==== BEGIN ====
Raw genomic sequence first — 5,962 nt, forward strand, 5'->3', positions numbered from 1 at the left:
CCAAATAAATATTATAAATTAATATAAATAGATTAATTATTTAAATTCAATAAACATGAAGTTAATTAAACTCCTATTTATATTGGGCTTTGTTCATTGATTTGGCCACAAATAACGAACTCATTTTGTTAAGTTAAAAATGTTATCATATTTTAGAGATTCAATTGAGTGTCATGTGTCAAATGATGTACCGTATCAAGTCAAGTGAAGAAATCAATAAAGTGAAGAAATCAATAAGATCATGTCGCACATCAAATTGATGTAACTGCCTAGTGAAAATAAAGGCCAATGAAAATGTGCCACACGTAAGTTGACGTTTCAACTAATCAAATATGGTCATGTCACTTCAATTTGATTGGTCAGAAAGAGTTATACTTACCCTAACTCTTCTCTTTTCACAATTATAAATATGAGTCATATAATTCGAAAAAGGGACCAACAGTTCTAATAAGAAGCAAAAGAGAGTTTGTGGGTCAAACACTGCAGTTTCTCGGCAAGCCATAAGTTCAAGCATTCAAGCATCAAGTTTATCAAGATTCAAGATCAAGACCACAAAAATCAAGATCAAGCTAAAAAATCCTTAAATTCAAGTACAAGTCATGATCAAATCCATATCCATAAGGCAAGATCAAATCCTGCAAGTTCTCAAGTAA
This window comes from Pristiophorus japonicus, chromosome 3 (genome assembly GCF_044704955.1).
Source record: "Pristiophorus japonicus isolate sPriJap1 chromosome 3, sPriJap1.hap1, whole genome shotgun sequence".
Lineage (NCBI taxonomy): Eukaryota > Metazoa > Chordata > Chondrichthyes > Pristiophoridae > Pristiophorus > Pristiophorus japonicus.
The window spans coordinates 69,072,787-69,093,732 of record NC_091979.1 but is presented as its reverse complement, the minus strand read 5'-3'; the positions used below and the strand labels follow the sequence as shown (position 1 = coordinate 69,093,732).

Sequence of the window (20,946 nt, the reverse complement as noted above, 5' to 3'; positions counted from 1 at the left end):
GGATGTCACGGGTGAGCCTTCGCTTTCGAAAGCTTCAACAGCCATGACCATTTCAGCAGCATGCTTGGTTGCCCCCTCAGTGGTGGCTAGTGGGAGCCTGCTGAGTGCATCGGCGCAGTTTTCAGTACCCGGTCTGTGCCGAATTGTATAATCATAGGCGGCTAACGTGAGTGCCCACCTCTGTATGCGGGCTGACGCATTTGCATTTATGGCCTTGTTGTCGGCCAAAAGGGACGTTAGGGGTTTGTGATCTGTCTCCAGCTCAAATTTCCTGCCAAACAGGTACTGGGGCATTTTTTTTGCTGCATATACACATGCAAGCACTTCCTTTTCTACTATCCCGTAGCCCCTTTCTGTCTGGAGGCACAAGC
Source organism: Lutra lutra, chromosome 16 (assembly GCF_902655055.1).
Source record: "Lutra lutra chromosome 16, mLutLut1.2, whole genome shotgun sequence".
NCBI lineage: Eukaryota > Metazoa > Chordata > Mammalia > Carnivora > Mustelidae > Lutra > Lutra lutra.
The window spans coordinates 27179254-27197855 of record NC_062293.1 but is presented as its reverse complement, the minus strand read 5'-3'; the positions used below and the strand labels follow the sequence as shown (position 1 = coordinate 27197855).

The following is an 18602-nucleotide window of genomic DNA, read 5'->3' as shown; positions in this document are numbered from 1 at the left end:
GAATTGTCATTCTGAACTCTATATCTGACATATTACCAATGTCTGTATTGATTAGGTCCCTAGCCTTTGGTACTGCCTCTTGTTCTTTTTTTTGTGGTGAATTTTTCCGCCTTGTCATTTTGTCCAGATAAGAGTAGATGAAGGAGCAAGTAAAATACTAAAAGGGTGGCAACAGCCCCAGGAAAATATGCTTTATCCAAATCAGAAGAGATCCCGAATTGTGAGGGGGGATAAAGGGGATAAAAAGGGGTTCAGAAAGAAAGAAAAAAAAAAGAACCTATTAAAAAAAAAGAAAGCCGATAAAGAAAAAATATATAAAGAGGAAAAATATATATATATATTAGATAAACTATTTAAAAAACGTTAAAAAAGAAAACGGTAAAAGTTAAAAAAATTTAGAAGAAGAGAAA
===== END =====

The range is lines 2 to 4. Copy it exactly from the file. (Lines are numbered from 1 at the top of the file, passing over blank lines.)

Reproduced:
CCAAATAAATATTATAAATTAATATAAATAGATTAATTATTTAAATTCAATAAACATGAAGTTAATTAAACTCCTATTTATATTGGGCTTTGTTCATTGATTTGGCCACAAATAACGAACTCATTTTGTTAAGTTAAAAATGTTATCATATTTTAGAGATTCAATTGAGTGTCATGTGTCAAATGATGTACCGTATCAAGTCAAGTGAAGAAATCAATAAAGTGAAGAAATCAATAAGATCATGTCGCACATCAAATTGATGTAACTGCCTAGTGAAAATAAAGGCCAATGAAAATGTGCCACACGTAAGTTGACGTTTCAACTAATCAAATATGGTCATGTCACTTCAATTTGATTGGTCAGAAAGAGTTATACTTACCCTAACTCTTCTCTTTTCACAATTATAAATATGAGTCATATAATTCGAAAAAGGGACCAACAGTTCTAATAAGAAGCAAAAGAGAGTTTGTGGGTCAAACACTGCAGTTTCTCGGCAAGCCATAAGTTCAAGCATTCAAGCATCAAGTTTATCAAGATTCAAGATCAAGACCACAAAAATCAAGATCAAGCTAAAAAATCCTTAAATTCAAGTACAAGTCATGATCAAATCCATATCCATAAGGCAAGATCAAATCCTGCAAGTTCTCAAGTAA
This window comes from Pristiophorus japonicus, chromosome 3 (genome assembly GCF_044704955.1).
Source record: "Pristiophorus japonicus isolate sPriJap1 chromosome 3, sPriJap1.hap1, whole genome shotgun sequence".